With Boris cabs are now becoming Public Enemy Number One and with ever more traffic flow restrictions, and councils trying to turn London’s roads back to Victorian times, an average speed of 8 mph is now still no higher than they were a century ago when we used Shank’s Pony. Nevertheless it is a mistake to imagine that London’s streets would have been more pleasant with four legged horsepower.
[B]y the end of the 19th century 300,000 horses were working in the capital, each producing four tons of dung a year, amounting to a total of one million tons a year which was good for roses, typhoid and dysentery, but little else. Horses were also involved in an average of 175 fatal accidents a year in addition to the deaths caused by transmitted diseases from the dung.
Horse power lasted well into the last century: Old Kent Road’s horse-drawn tram was taken out of service in 1913; incredibly by 1935 five per cent of transport some 20,000 horse-drawn carts were still to be seen in the capital; as nowadays cabbies were reluctant to any change, the last horse drawn cab, a Growler, this plied the Victoria Station rank only retired on 3rd April 1947.
Camden Market, now a shopper’s paradise for the weird and wonderful was once a horse hospital for the 1,300 horses employed in the environs of King’s Cross, treating among other injuries those caused by animals slipping on wet cobblestones.
London’s equine past is commemorated in several street names. Horseferry Road led to one of the few crossings across the Thames, this one from the 16th century was used until 1750 and owned by the Bishops of Lambeth.
Jacob the Circle Dray Horse, Queen Elizabeth Street: The famous courage dray horses were stabled on this site from the early nineteenth century and delivered beer around London, from the brewery on Horselydown Lane near Tower Bridge. In the sixteenth century this area was known as Horselydown which derives its name from Horse-Lie-Down, a thing that horses did here before crossing the river at London Bridge to enter the City of London.
Equine statutes litter London’s landscape, but one in St. James’s Square illustrates just how dangerous riding horses can be: this statute of King William III was erected in 1806 and there is something strange about it. A small molehill lies at the feet of Sorrel, the King’s horse. What is the molehill for? The answer is that William is said to have died of pneumonia, a complication from a broken collarbone, resulting from a fall off his horse. Because his horse had stumbled into a mole’s burrow. William was the Protestant King brought to England from Holland to replace the last Catholic: King James. James’s supporters and all Jacobites then and now still toast “the little gentleman in the black velvet waistcoat”. The mole that killed a king. The saying “Dutch Courage” also comes from William III’s reign.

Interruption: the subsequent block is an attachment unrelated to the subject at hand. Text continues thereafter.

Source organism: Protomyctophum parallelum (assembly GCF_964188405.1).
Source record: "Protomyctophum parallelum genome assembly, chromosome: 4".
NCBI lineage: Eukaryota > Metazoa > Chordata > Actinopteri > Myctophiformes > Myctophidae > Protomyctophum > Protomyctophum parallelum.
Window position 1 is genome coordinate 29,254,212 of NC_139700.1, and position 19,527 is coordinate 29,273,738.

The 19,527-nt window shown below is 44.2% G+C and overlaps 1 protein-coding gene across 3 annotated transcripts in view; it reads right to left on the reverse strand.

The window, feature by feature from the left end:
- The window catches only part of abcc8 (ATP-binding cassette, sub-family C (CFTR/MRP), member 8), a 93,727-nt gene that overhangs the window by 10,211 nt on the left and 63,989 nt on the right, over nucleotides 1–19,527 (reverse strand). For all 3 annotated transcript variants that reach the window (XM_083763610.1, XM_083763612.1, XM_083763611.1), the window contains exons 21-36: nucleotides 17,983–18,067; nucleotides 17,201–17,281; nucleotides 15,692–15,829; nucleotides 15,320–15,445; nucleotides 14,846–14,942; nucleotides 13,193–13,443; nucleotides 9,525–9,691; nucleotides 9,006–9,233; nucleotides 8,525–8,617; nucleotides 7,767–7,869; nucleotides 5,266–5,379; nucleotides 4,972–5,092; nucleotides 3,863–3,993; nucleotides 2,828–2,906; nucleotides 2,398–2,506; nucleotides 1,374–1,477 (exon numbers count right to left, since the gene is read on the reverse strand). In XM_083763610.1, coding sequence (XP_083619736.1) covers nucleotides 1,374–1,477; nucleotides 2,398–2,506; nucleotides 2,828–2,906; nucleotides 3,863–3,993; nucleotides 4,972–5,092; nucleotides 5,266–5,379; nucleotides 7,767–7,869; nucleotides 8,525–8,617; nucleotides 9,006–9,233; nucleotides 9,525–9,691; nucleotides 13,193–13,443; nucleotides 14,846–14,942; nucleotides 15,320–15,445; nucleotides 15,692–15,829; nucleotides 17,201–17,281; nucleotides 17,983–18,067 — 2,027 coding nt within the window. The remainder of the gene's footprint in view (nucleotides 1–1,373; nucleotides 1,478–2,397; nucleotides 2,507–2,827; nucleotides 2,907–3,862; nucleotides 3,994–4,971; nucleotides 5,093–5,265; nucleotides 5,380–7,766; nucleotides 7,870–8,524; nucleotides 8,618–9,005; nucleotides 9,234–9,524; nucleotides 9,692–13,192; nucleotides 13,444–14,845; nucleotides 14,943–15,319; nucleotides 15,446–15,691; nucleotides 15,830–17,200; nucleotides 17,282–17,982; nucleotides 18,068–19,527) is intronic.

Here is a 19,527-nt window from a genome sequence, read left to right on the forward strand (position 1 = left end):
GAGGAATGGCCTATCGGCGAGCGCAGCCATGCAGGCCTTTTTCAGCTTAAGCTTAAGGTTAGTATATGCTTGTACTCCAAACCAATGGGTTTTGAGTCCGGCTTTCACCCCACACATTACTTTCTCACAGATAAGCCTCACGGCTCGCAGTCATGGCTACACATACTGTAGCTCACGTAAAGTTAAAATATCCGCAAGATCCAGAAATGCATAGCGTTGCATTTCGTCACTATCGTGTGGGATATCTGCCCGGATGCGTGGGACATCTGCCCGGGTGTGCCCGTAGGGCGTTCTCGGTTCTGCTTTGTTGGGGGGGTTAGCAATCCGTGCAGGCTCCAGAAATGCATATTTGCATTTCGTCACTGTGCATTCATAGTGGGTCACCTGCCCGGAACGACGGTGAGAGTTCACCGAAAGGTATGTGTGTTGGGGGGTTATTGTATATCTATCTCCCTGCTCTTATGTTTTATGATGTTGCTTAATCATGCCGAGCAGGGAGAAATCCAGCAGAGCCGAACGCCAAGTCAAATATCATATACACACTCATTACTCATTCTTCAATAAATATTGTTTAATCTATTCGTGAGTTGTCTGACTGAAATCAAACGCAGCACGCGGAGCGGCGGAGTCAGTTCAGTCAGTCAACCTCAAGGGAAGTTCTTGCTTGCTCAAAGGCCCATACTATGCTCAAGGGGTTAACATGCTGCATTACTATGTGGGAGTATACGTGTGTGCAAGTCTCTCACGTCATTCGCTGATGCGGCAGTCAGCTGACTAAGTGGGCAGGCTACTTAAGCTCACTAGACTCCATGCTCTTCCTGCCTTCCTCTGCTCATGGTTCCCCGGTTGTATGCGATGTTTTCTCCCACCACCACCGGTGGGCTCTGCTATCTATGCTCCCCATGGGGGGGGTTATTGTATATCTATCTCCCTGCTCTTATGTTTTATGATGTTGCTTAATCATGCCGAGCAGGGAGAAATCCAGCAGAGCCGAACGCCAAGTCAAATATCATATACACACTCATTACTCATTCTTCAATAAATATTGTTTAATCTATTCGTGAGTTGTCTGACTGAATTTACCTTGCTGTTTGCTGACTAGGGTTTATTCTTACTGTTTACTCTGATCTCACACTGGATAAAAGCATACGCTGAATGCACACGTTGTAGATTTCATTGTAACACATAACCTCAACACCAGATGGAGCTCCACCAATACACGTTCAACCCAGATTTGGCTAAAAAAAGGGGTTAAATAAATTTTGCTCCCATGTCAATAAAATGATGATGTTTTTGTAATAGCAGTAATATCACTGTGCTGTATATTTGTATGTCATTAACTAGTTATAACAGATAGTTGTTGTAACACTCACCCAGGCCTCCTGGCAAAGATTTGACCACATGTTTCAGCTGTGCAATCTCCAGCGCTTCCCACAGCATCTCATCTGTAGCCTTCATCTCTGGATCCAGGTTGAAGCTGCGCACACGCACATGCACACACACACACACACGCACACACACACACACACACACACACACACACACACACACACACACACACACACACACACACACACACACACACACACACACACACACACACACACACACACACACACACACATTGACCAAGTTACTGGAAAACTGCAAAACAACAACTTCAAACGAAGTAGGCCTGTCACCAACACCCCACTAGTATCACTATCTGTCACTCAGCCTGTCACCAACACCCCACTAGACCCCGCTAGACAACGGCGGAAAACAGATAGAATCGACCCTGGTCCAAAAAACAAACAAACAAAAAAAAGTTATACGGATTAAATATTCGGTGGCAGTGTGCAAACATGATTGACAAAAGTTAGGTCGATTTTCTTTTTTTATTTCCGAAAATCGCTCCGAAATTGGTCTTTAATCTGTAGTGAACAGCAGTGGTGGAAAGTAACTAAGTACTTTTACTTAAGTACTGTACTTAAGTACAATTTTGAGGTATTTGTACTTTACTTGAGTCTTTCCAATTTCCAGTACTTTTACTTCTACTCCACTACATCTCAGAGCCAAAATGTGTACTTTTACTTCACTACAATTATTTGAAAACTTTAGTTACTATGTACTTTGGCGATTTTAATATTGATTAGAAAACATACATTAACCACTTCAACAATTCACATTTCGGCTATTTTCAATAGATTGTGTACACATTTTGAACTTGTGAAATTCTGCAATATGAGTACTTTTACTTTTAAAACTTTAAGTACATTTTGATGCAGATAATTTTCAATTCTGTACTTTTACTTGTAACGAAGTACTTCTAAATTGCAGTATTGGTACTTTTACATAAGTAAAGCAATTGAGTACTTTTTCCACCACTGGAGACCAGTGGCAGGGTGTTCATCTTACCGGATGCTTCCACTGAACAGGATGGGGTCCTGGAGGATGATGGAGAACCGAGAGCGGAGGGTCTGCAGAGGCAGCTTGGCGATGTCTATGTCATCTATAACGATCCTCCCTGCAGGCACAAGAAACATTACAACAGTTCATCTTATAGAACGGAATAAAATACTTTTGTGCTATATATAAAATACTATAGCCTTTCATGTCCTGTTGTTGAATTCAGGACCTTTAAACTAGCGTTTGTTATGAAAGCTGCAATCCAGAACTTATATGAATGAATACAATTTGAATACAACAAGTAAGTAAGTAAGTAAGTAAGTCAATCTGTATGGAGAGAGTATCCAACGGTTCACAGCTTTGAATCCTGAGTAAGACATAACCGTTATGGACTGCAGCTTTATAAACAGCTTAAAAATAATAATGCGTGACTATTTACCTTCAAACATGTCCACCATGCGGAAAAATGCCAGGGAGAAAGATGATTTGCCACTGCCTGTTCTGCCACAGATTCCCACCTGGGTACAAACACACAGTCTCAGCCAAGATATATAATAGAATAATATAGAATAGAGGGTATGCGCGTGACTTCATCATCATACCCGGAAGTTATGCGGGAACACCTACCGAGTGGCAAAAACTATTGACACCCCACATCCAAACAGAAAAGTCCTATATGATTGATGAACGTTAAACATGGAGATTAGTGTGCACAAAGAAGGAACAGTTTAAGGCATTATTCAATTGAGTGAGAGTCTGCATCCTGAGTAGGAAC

2 thoughts on “Horses for courses”
Another objection to the use of horses, which you didn’t mention, is that horses were frequently overworked and badly treated – as the classic 1877 novel, Black Beauty by Anna Sewell, so graphically described for us.
Horses are still used for transport in many parts of the world, though. On a recent trip to Flanders, we rode on a horse-drawn tram in Antwerp (admittedly a novelty ride, not part of the public transport system) and elsewhere in that country saw horse-drawn carriages doing brisk business with tourists. The problem with dung was neatly solved by attaching a canvas container to the carriage which prevented spillage onto the road.
In Douglas, Isle of Man, the famous horse trams still run along the seafront and we travelled on them many times. The horses are well treated: they do two trips and then return to the stable. (Take Polo mints with you if you want to make friends with the horse!)
If horse-drawn vehicles were involved in accidents in Victorian and Edwardian times, I doubt very much whether the number and gravity of accidents were on a level with the carnage on today’s roads. No matter what mode of transport you use, there will eventually be accidents. For that matter, people injure themselves in their own homes. Accidents are therefore not a valid argument against using horses.
I have to admit that when riding the tram in Antwerp, I was a little concerned at how frequently I heard the horses’ hooves slip. Antwerp’s streets are cobbled and the horses wore metal shoes – possibly the worst combination. On London’s tarmac roads and with shoes made of modern materials, things might be rather different. Rubberized shoes would neither slip nor damage the road surface.
To be honest, I do not see any likelihood of horse-drawn vehicles for transport and goods delivery returning to London (or any busy modern city) in the near future because the layout of the roads and the traffic congestion makes it more or less impossible for them to operate safely and efficiently.
However (you knew there was going to be a “however”, didn’t you?), if we were to do what Boris should have done (and I hope the next mayor will do) and pedestrianize large chunks of central London, banning motor vehicles from them, how nice it would be then to have horse-drawn cabs for tired shoppers and the infirm. They could run in special lanes as those dratted bicycles do now, to separate them from pedestrians.
We might even empty the garbage and dead plants from the cattle troughs and restore them to their proper use. How nice that would be.
When in Egypt waiting at a “cab rank” was a line of carriages for the tourists to ride in, pulled by half starved horses. I refused to give them my custom preferring a terrifying ride in a rusty Mercedes.